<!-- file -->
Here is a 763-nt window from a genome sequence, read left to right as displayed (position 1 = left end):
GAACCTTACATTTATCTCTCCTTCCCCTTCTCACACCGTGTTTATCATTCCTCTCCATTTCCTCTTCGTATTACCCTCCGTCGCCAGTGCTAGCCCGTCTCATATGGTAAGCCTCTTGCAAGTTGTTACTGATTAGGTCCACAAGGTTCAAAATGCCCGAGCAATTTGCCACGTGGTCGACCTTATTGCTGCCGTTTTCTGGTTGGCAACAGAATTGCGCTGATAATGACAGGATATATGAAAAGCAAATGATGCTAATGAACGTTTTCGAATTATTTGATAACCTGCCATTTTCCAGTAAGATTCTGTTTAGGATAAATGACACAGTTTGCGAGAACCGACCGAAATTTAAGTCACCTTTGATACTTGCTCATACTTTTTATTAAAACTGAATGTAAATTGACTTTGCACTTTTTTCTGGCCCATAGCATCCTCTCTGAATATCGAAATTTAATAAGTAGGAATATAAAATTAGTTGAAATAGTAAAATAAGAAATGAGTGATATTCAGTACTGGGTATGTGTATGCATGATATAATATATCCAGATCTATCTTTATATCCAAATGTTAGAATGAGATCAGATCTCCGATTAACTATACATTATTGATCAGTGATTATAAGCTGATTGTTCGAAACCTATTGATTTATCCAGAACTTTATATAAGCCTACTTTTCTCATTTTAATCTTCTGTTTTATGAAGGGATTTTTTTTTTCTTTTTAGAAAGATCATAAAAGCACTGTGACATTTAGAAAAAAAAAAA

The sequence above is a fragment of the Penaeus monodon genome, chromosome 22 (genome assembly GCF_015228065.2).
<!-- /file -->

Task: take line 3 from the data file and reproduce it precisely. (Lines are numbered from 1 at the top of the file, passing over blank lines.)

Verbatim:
The sequence above is a fragment of the Penaeus monodon genome, chromosome 22 (genome assembly GCF_015228065.2).